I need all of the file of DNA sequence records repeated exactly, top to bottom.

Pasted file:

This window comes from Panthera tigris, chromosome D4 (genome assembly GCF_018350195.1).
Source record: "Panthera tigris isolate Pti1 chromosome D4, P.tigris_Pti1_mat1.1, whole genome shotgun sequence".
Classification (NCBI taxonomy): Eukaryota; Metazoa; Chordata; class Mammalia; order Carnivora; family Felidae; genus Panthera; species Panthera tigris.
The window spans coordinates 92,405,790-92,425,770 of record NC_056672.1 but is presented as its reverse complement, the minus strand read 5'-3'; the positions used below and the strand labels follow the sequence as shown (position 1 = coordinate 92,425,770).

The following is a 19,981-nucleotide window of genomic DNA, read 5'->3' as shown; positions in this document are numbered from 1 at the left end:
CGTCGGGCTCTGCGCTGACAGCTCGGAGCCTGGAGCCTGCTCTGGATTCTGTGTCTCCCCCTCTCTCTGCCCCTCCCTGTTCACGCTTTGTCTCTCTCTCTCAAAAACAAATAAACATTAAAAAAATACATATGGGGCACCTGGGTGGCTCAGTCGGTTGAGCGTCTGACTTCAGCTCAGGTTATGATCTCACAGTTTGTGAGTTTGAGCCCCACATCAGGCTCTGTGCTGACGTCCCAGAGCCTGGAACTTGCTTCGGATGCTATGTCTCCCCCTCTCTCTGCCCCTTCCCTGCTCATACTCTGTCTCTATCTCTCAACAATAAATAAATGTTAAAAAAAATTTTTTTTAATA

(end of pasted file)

This window comes from Panthera tigris, chromosome D4 (genome assembly GCF_018350195.1).
Source record: "Panthera tigris isolate Pti1 chromosome D4, P.tigris_Pti1_mat1.1, whole genome shotgun sequence".
Classification (NCBI taxonomy): Eukaryota; Metazoa; Chordata; class Mammalia; order Carnivora; family Felidae; genus Panthera; species Panthera tigris.
The window spans coordinates 92,405,790-92,425,770 of record NC_056672.1 but is presented as its reverse complement, the minus strand read 5'-3'; the positions used below and the strand labels follow the sequence as shown (position 1 = coordinate 92,425,770).

The following is a 19,981-nucleotide window of genomic DNA, read 5'->3' as shown; positions in this document are numbered from 1 at the left end:
CGTCGGGCTCTGCGCTGACAGCTCGGAGCCTGGAGCCTGCTCTGGATTCTGTGTCTCCCCCTCTCTCTGCCCCTCCCTGTTCACGCTTTGTCTCTCTCTCTCAAAAACAAATAAACATTAAAAAAATACATATGGGGCACCTGGGTGGCTCAGTCGGTTGAGCGTCTGACTTCAGCTCAGGTTATGATCTCACAGTTTGTGAGTTTGAGCCCCACATCAGGCTCTGTGCTGACGTCCCAGAGCCTGGAACTTGCTTCGGATGCTATGTCTCCCCCTCTCTCTGCCCCTTCCCTGCTCATACTCTGTCTCTATCTCTCAACAATAAATAAATGTTAAAAAAAATTTTTTTTAATA